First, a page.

Introduction: Shrink Pot Planter
Hi hi, I've been reading a bit about different green woodworking processes online recently and I decided to have a go at making a shrink pot for a little plant. Just to get to grips with the basic idea really. This is the first shrink pot I've made but I'm sure it won't be the last one! You can make your own with some pretty basic woodworking tools, all that's really essential is a drill, a chisel/gouge, some auger bits and a woodcarving knife.
Teachers! Did you use this instructable in your classroom?
Add a Teacher Note to share how you incorporated it into your lesson.
Step 1: Find Wood!
First thing on the agenda is finding some wood! It needs to be green wood, fresh off the tree, I sliced mine off a branch that'd fallen in the road. It's important it's green wood because as it dries it'll shrink, wedging the base of the pot in tight. Other than that any size/species will do. I cut a piece about 15cm long to start working with.
Step 2: Mark Her Out.
Next up I used callipers to roughly scribe out the thickness of the wall. I went for 18mm, but you can try whatever thickness looks proportional. If you've got a nice round log you can use a compass for this step, or just mark it out by eye. I ran a pencil round too so I could see the ring a little better.
Step 3: Get Drilling.
Grab a drill and some auger bits and hollow the wood out. The size of the bits doesn't matter really, if you've only got wee bits you can just drill more holes. The trickiest but is to drill all the holes straight and level, the back side of mine was a little wobbly but luckily the bit slanted deeper into the waste, so no problemo.
Step 4: Clean Up.
Ideally you'd use a nice sharp gouge but I made do with a chisel and mallet. I shaved down the excess as close to the line as I could, working from alternating sides bit by bit. It's best to take it steady with the mallet, run nice and easy so you don't split the body of the pot.
Step 5: Tidy Up.
I used a nice sharp knife to smooth out the inside of the pot. Any knife will do, as long as it's sharp and a little stout. If you have a gouge just use that instead of the chisel and you can forget about this step.
Step 6: Top Ring.
This is an optional step really, I wanted to suspend the planter with string, so made this part to keep the string parallel and out of the way of whatever plant is sitting in the pot. I cut a ring off the end of the wood and neatened it up with the carving knife. Part of it was a little weak so I sliced it out before it split.
Step 7: Whittle Down the Sides.
The edges of the planter were still covered with bark, I wanted a nice clean surface so I went at it with a knife. I stripped off the bark, smoothed out the sides and then added a little decoration on the top edge. There's plenty of options for the outside, you can leave the bark for a more "loggy" look, or with some gouges you could add some more decoration.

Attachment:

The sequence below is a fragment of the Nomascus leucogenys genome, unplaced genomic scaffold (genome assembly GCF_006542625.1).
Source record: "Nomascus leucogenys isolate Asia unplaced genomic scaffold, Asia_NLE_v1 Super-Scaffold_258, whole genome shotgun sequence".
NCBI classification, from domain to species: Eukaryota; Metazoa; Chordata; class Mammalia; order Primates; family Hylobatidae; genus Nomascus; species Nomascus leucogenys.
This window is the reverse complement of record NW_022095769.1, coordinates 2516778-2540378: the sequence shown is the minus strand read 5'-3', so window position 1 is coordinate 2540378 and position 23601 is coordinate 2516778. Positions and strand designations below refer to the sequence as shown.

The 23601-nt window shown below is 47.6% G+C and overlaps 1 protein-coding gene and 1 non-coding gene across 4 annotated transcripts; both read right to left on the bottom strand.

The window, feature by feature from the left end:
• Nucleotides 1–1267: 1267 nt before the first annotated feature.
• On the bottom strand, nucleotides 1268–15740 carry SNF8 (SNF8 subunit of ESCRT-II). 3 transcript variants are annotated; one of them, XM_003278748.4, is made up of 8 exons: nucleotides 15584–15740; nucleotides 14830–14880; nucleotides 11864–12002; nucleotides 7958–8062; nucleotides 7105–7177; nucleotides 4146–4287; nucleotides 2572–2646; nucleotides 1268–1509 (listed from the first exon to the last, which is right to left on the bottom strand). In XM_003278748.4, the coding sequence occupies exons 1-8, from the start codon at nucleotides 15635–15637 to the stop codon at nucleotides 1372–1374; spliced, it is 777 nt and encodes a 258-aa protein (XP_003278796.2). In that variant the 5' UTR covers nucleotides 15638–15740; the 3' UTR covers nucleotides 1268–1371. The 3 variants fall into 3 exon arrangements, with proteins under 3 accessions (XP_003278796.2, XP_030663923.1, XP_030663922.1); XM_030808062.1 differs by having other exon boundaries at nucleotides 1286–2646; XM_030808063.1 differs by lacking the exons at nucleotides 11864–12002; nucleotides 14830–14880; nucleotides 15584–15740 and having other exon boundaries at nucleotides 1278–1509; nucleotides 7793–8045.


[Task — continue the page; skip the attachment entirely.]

Step 8: Cutting the Base.
For the bottom you need a piece of dry wood, any scraps you can find will do as you only need a little piece. Something about 5mm thick would be ideal. Sit you pot on top of the wood, use a pencil to trace around the hole. Then cut along the line with a coping saw, or a band saw if you've got one. I gave it a quick sand on the machine to neaten it up, but you could do this by hand with sandpaper. Take the edges back bit by bit until you get a nice snug fit.
Step 9: Score a Line.
The base needs a little lip to sit in as the pot shrinks around it. I taped a little cutdown pencil to a bit o' wood and stuck that down to the table, this made it easy peasy to pencil a line around the inside. You could maybe use a mortice gauge too, but this works just fine.
Step 10: Slice It Up.
Grab your knife and slice along that fresh line. I went in at two different angles and then popped the waste out with the tip of the knife. This bit is pretty fiddly so just take your time, it doesn't matter if the groove is a bit wavy or an inconsistent width, so long as it follows the line.
Step 11: Chamfer That Little Fella!
Now you need to create a bit of a chamfer on the edge of the base, this is what wedges into the groove. Once the pot has shrunk the bottom pice should be jammed right in. This is another fiddly bit so again take you time it doesn't need to be perfect. And take care of your lovely hands too, try not to slice them, think through each cut before you make it. It you don't fancy doing this with the knife you could use a rasp and some sandpaper.
Step 12: More Decoration?
My planter was looking pretty plain, which is fine of corse. But I just fancied adding another detail in the middle, one simple old groove. Again you could carve tons of detail into this if you wanted, or just keep it plain. If you're not into carving you could break out the paint and brushes.
Step 13: Holes
I used a drill to put three holes in the planter body and three in the top ring. Make sure they're lined up or it'll all hang kind of wonky. Almost there now, the pot just needs to do its shrinky action. It's best to leave it wrapped in a cloth in a relatively cool place to slow the process. You don't want it shrinking too fast because it might split.
Step 14: Apply Finish.
There's all sorts you can whack on for a finish, I chose raw linseed oil because I had it in my cupboard. I gave the planter a good long soak (about ten minutes) and then wiped off the excess, and repeated that a few times. You might want to use a bit of stain or use some spray on finishes, maybe even a bit of paint. Whatever you go for, make sure you do it AFTER the pot has done its shrinking.
Step 15: All Done!
Once your finish is dry thread your string/cord through and you're all done! Pop a top plant in there and hang it in a position of prominence!
Thanks very much for having a look at this Instructable, I hope you got something out of it!
Participated in the